Science and Neuroscience: while my epistemological foundations got more delineated, I found myself (finally) willing to talk about more concrete stuff. That’s still pretty hairy, as it starts from Evolutionary Psychology: “Bloom’s ‘Just Babies’ and our obsession with moralising sex” is almost a review but mostly way to dip into the subject. “Biological sources of morality: hierarchy and fairness” abandons all restraints and just tells it how I see it, followed by “Hierarchy and fairness in primates: the source of indignation and the elusive Baldwin effect” in case someone didn’t get the message. I was then fortunate enough to be featured on TheEGG with “Misbeliefs, evolution and games: a positive case“. “The predictive brain (part one): what is this about?” and “The predictive brain (part two): is the idea too generic?” are two introductory posts about what I see as the most promising theory in current Neuroscience. “Partisan review: the Shadow of Consciousness” is a review of Peter Hankins’ book, used as an excuse to vent some frustration. I followed up with two (guest) posts published on Hankins’ blog: Conscious Entities: “Sergio’s Computational Functionalism” and “Sergio Resurgent“. They both function as a sort of prelude to my brainchild, the Evolutionary Theory of Consciousness (ETC). ETC is announced with “Consciousness at last” and briefly described in “Evolutionary Theory of Consciousness: why, how and what“.

A more general view of the world is starting to emerge, it’s an attempt to look at everything from a Darwinian angle, something which emerges quite clearly from two additional posts on Antifragility: “Random thoughts on Antifragility (Part 1)” and “Random thoughts on Antifragility (Part 2): the role of heuristics“.

Ethics, Religion and Politics: as started getting cockier, I ventured on dangerous grounds more often. On religion, I wrote “The unsolvable tension: faith, science, or faith in evidence?” and “R. Read and N.N. Taleb advocate religion as a risk-management system: I am not convinced“. Ethics and politics get suitably mixed in “More Rigorous Ethics: a look at normative societies“, “Democracy, predictability and the worrying state of international affairs“, “It’s politics, stupid!” and “Offence!” (my favourite). They are all knee-jerk posts, but still heavily connected to all my theorisations. A special mention goes to the geekiest post of mine: “Strong AI, utilitarianism and our limited minds” which to date has been “viewed” (not “read”!) almost 10,000 times, eclipsing all of my other efforts with ease.

[End of Update]

A technical note: whenever I link from one article to another, WordPress dutifully inserts a “pingback” notification in the comments area. These insertions look a bit redundant, but I’ve decided to leave them be: they provide a useful way yo navigate back and forth, hopefully allowing newcomers to quickly discover the main threads that I’m trying to develop.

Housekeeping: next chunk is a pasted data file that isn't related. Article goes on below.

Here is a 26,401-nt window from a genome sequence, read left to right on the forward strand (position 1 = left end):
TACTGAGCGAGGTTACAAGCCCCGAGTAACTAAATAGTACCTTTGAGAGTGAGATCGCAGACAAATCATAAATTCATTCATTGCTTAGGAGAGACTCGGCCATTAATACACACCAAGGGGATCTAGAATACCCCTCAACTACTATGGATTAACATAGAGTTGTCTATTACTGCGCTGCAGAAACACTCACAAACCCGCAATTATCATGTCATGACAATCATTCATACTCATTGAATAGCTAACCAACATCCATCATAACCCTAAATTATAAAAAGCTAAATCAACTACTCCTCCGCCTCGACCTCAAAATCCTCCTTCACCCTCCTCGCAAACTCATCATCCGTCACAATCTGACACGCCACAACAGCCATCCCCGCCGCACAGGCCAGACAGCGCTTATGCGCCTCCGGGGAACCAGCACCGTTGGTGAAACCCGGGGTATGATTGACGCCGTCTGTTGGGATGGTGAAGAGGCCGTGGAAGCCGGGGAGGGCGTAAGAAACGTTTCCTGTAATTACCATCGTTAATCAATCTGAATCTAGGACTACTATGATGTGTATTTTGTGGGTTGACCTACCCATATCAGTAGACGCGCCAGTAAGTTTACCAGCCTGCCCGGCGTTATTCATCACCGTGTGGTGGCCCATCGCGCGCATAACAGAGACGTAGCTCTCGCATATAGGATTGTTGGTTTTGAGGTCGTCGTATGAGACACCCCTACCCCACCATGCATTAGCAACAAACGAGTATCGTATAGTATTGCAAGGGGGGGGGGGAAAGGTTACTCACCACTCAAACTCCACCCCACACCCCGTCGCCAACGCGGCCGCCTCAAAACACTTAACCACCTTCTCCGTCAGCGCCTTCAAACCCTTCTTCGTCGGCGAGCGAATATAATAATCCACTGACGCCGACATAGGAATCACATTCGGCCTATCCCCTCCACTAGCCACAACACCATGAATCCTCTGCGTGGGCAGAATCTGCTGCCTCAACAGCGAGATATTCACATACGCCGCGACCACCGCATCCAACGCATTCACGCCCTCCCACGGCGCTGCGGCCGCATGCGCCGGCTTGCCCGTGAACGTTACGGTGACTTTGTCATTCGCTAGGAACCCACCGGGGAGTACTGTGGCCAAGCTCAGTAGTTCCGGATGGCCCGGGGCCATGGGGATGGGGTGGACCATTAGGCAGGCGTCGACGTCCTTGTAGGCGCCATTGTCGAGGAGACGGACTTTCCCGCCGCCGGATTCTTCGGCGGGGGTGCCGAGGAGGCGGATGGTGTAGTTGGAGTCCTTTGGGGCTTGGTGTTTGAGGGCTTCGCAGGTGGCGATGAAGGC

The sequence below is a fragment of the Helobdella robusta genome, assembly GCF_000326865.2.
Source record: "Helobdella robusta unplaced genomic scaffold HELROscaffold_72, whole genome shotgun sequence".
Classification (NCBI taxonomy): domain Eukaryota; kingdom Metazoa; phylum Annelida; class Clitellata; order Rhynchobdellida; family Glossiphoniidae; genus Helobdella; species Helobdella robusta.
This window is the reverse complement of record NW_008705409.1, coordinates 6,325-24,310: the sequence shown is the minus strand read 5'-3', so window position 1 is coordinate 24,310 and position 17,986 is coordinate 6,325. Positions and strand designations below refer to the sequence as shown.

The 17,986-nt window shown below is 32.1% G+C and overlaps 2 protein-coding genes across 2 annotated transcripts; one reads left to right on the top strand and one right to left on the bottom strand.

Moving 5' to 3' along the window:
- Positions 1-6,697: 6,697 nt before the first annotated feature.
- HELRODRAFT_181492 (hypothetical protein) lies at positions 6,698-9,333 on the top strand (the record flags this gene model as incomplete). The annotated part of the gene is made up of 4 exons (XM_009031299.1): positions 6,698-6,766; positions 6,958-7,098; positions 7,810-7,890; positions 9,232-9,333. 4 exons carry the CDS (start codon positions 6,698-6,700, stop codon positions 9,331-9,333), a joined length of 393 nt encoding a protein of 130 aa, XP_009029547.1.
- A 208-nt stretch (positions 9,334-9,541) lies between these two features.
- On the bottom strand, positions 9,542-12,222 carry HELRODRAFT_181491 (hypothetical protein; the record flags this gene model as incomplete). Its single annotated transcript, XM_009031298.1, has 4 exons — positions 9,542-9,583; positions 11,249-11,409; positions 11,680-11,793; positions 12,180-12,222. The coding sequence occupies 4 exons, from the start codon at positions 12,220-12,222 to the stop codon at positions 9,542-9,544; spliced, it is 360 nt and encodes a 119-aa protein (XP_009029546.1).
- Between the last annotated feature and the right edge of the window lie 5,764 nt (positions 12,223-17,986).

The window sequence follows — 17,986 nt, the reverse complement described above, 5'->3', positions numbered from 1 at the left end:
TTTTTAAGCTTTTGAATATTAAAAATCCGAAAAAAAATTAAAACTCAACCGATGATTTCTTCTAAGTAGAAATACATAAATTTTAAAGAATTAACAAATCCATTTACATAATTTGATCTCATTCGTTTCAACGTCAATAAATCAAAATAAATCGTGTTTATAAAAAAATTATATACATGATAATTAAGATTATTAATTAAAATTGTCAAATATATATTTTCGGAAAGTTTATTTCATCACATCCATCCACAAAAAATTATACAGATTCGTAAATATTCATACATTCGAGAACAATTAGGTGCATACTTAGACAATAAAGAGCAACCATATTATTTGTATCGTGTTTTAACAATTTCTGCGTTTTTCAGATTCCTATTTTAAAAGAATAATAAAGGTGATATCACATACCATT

Finally, I’d like to encourage your feedback. Especially if you think I’m not making sense, I’d really like to hear your criticism, provided that it’s polite, and directed to my arguments and not against any person, including myself.

5 comments on “About
  1. Hi Sergio,

    I didn’t see an email address so I thought that I’d put this here. I think that you’re aware of my very anti-establishment position in philosophical academics (as presented in Peter’s “Conscious Entities” blog). I was wondering if you have anything to say to me off the record, as few seem confident enough for public discussions with me. I suppose that many just hope that I will go away so that standard business can go on as usual. But I do not mean to simply be an embarrassment for the establishment, as I just want us to get some things straightened out (and regardless of where it leads us). Your site does suggest that my own ideas should be quite difficult for for you to tolerate however, though any comments that you have for me would indeed be appreciated.

    Eric

    My site: http://physicalethics.wordpress.com/

    Email: thephilosophereric@gmail.com

  2. mdmorgan2014 says:

    Hi Sergio, I am doing a patrol of Blogs to see what’s interesting and exchange ideas. You might be interested in my free work at http://sdrv.ms/1a4HBbk as it “purports” to unify science & philosophy and seems to be in line with some of your speculations. It might not be to your taste, but its easily shared, and worth a look.

  3. […] interested, as the author of the initial post, to read a heartfelt and thoughtful blog, here, be Sergio Graziosi  in response to the short piece on TheConversationUK about Faith and Wisdom in Science.  Perhaps […]